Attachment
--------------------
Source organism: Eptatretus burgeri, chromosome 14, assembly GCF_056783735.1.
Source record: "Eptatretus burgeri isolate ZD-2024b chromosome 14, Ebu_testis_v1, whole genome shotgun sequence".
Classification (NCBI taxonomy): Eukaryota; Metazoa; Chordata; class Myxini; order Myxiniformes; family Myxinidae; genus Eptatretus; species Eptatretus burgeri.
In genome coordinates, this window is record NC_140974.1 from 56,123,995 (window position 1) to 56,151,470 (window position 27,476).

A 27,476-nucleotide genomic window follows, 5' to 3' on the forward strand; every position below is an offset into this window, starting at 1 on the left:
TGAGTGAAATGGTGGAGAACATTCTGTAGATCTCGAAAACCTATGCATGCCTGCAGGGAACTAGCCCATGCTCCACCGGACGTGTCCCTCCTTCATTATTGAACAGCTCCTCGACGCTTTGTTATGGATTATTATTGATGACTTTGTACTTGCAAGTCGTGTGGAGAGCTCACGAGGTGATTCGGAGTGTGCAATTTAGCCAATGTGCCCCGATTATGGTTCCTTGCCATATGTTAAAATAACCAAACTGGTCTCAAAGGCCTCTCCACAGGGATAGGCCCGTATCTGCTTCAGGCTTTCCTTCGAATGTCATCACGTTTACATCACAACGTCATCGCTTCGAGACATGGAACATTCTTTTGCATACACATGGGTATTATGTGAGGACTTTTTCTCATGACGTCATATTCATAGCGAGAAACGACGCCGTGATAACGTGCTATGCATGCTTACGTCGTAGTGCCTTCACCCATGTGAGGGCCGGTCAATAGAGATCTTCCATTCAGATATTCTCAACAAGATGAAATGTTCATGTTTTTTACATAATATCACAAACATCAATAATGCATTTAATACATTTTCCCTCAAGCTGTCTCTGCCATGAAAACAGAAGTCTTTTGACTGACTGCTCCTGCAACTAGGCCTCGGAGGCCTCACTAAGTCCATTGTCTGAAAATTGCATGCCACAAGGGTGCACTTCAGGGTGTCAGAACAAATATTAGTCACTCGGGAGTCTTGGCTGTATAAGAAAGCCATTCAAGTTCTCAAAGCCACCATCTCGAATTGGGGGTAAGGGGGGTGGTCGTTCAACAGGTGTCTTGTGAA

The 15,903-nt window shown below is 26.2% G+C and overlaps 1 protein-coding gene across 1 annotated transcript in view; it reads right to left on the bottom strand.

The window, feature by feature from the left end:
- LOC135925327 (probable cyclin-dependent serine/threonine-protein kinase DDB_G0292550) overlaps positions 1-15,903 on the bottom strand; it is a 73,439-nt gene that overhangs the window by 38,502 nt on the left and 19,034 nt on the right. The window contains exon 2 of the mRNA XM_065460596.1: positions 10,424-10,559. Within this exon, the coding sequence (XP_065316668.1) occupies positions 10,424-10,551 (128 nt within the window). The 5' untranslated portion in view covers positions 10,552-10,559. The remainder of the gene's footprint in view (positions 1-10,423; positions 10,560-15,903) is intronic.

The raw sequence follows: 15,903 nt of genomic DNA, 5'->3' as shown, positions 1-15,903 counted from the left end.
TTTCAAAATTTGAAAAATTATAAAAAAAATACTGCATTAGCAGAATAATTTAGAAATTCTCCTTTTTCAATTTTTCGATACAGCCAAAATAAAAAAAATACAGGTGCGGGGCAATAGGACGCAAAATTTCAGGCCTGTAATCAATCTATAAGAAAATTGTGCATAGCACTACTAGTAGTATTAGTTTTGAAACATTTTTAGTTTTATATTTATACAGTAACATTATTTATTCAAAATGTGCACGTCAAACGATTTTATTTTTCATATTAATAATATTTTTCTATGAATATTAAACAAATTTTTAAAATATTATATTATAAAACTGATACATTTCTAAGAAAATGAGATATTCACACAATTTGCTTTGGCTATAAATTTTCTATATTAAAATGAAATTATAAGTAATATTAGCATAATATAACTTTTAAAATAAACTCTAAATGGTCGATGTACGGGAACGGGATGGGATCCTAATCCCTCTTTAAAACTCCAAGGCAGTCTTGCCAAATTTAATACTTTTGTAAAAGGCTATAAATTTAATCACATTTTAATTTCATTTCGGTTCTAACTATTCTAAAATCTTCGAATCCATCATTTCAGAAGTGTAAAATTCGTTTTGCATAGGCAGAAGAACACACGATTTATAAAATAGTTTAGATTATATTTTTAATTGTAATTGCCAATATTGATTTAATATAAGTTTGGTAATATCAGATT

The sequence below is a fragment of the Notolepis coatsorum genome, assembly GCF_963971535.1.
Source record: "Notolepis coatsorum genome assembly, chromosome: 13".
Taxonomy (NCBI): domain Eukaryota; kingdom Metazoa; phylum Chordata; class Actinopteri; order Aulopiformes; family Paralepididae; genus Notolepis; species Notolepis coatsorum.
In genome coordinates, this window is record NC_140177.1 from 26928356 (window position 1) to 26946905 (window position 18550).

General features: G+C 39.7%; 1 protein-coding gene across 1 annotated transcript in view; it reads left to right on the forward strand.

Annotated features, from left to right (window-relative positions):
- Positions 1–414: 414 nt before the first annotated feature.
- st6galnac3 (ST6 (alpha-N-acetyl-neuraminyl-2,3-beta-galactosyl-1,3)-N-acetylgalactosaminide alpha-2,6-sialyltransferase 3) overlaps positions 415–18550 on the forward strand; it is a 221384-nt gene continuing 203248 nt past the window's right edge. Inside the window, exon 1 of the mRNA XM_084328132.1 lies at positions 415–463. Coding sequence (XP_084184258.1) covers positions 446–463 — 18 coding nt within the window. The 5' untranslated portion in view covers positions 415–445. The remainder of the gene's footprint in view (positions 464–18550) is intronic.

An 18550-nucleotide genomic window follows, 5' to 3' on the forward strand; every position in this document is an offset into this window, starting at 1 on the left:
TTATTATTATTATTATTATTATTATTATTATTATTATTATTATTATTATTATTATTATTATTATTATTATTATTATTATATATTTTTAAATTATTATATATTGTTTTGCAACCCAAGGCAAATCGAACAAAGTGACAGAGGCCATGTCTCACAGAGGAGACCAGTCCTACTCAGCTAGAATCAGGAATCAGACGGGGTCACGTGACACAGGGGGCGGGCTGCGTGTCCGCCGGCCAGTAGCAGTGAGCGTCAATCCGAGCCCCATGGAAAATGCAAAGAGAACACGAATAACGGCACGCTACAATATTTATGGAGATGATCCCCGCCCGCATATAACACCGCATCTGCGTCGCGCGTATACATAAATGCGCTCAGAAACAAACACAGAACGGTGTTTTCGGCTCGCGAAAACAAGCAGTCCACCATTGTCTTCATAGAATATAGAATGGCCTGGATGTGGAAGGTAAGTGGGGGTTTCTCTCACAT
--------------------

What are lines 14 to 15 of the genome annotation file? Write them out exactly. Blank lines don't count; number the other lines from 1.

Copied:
Taxonomy (NCBI): domain Eukaryota; kingdom Metazoa; phylum Chordata; class Actinopteri; order Aulopiformes; family Paralepididae; genus Notolepis; species Notolepis coatsorum.
In genome coordinates, this window is record NC_140177.1 from 26928356 (window position 1) to 26946905 (window position 18550).